When people discover what I do for a living, they often tell me about a family member who is living with or has died from Alzheimer’s. Then comes the question at the top of their mind: “Will I get it?”
The answer depends on so many factors that can’t be known in casual conversation. But I understand why they are anxious about it. I think we do that with a lot of conditions our parents have or had---my mom died of a heart attack, I am carrying more pounds than I should, so I worry. But with Alzheimer’s, that worry is stronger because almost everyone has heard that there is some familial or genetic basis for it to run in families.
Here’s what we are pretty sure is true. Family history is a risk factor for getting Alzheimer’s disease. Research has shown that anyone who has a parent, sister, or child with Alzheimer’s is more likely to develop the disease. We know that the risk increases if more than one family member has Alzheimer’s.
According to the Alzheimer’s Association, which does a great job of explaining the genetics of the disease (link below), both risk genes--those that increase the likelihood but do not guarantee it will happen--and deterministic genes--those that directly cause the disease and guarantee that anyone with them will develop the disease--are present in Alzheimer’s.
Let’s explore the risk genes first. Although there are several genes that have been found to increase the risk of Alzheimer’s, APOE-e4 was the first one identified and is still believed to be the one with the most impact. We all inherit APOE genes (e2,e3, and e4) from each parent Those who inherit one copy of APOE-e4 have an increased risk of developing Alzheimer’s. According to Alz.org:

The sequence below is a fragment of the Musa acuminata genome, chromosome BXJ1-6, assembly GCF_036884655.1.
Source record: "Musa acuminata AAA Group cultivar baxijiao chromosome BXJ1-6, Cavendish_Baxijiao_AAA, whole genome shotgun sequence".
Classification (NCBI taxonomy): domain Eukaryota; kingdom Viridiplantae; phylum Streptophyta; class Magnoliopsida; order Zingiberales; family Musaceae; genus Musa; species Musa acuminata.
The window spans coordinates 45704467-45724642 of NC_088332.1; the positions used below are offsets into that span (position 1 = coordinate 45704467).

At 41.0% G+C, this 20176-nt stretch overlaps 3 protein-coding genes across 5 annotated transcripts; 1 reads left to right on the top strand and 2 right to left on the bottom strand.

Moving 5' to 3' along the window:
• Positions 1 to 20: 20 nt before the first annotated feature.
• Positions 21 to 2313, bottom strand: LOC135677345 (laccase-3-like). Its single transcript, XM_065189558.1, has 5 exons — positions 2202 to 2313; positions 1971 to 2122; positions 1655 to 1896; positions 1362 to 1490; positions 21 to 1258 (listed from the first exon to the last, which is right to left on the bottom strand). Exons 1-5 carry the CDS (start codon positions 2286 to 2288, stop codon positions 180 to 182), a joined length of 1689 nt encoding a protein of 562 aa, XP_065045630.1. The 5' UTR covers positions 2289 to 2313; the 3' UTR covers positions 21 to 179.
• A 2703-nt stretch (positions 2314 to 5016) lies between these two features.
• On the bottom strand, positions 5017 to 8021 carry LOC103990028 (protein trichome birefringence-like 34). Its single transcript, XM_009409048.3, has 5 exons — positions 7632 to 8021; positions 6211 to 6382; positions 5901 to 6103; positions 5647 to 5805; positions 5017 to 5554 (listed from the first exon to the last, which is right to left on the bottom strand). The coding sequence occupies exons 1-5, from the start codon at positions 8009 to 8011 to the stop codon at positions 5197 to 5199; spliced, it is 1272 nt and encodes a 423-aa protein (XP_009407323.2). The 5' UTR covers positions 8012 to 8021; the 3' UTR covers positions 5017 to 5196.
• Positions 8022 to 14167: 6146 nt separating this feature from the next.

Those who inherit two copies have an even higher risk, but not a certainty. In addition to raising risk, APOE-e4 may tend to make symptoms appear at a younger age than usual. Scientists estimate that APOE-e4 is implicated in about 20 percent to 25 percent of Alzheimer's cases.
Regarding deterministic genes that directly cause Alzheimer’s in families, most people don’t realize how unusual they are. Again, according to the Alzheimer’s Association:
Scientists have found rare genes that cause Alzheimer's in only a few hundred extended families worldwide. These genes, which are estimated to account for less than 5 percent of Alzheimer's cases, cause familial early-onset forms in which symptoms usually develop between a person's early 40s and mid-50s.
Experts now agree that Alzheimer’s is like a lot of other chronic conditions, most often developing as a result of many things we do to ourselves. Fortunately, unlike our genes, many of those factors are controllable. They include lifestyle, environment and to some extent co-morbidities such as heart disease and high blood pressure. Let’s spend more time focused on eating a healthy diet, exercising, avoid smoking, and controlling drinking, and less time worrying about what we can’t control. It’s a crucial step in fighting Alzheimer’s as individuals and society as a whole.
Juliet Holt Klinger, Senior Director of Dementia Care for Brookdale Senior Living is a gerontologist specializing in person-centered programs for Alzheimer’s disease and related dementias. As a trainer and program designer for close to 30 years, she has developed and operationalized programs for national companies representing both skilled nursing and assisted living levels of dementia care.
Juliet holds a Bachelor’s degree in Social Work and an Aging Studies Certificate from the University of Iowa and a Master’s Degree in Gerontology from the University of Northern Colorado.
In her role for Brookdale, Juliet currently designs and innovates care pathways and programming for Brookdale’s 560+ dementia care communities. Brookdale’s dementia care solutions span from its newest early-stage dementia care communities to skilled nursing and assisted living levels of care.